One optimization we specifically don’t protect from is caching thread-local access. That is, instead of doing a billion of thread-local loads and stores, the compiler could generate code to compute the sum into the local variable, and do a single store at the end. This is because “can the compiler optimize thread-local access?” is exactly the property we want to measure.

There’s no standard way to get monotonic wall-clock time in C, so the C version is not cross-platform.

This code gives the following results on my machine:

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$ cargo build --release -q        && ./target/release/ftl
Rust:   62565888 487ms
$ clang -std=c17 -O3 ./src/main.c && ./a.out
C:      62565888 239ms

This benchmark doesn’t allow to measure the cost of thread-local access per se, but the overall time is about 2x longer for Rust.

Can we make Rust faster? I don’t know how to do that, but I know how to cheat. We can apply a general Rust extension trick — write some C code and link it with Rust!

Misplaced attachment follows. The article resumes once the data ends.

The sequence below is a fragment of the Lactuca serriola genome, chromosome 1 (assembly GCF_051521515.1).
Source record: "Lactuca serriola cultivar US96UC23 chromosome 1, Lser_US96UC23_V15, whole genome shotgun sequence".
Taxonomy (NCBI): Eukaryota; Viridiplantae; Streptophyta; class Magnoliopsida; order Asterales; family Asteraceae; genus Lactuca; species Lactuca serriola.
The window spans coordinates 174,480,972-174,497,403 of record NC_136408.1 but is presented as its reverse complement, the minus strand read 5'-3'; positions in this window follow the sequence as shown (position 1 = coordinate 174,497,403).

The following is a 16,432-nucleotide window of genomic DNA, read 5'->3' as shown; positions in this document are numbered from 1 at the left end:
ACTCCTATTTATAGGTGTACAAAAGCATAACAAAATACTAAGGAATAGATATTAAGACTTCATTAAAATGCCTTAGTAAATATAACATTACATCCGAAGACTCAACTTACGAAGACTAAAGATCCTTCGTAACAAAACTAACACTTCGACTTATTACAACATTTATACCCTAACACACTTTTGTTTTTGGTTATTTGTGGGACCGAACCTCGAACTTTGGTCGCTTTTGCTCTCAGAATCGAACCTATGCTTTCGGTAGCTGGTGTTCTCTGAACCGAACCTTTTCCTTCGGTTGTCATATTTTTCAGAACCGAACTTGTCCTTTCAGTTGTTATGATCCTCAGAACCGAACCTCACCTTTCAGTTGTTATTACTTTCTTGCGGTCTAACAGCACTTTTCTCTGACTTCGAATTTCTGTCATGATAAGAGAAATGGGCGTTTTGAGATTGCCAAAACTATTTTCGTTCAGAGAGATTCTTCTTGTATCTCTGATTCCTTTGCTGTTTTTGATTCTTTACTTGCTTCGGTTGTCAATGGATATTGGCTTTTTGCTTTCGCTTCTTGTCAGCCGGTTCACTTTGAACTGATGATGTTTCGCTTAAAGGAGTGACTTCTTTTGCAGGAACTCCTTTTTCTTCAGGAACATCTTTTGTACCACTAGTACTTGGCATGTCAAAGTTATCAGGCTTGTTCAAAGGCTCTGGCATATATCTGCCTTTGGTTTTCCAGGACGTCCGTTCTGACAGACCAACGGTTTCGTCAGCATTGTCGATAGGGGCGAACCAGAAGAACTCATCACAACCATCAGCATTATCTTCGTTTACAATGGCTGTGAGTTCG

Let’s implement a simple C library which declares a thread-local and provides access to it:

./src/thread_local.c
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#include "stdint.h"
#include "threads.h"

thread_local uint32_t COUNTER = 0;

uint32_t* get_thread_local() {
  return &COUNTER;
}

Link it with Rust:

./build.rs
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use std::{env, path::Path, process::Command};

fn main() {
  let out_dir = env::var("OUT_DIR").unwrap();

  Command::new("clang")
    .args(&[ "src/thread_local.c", "-O3", "-c", "-o"])
    .arg(&format!("{}/thread_local.o", out_dir))
    .status()
    .unwrap();
  Command::new("ar")
    .args(&["crus", "libthread_local.a", "thread_local.o"])
    .current_dir(&Path::new(&out_dir))
    .status()
    .unwrap();

  println!("cargo:rustc-link-search=native={}", out_dir);
  println!("cargo:rustc-link-lib=static=thread_local");
  println!("cargo:rerun-if-changed=src/thread_local.c");
}

And use it:

./src/main.rs
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fn with_counter<T>(f: impl FnOnce(&Cell<u32>) -> T) -> T {
  extern "C" { fn get_thread_local() -> *mut u32; }
  let counter =
    unsafe { &*(get_thread_local() as *mut Cell<u32>) };
  f(&counter)
}

fn sum_rust_c() -> u32 {
  for step in 0..STEPS {
    with_counter(|it| {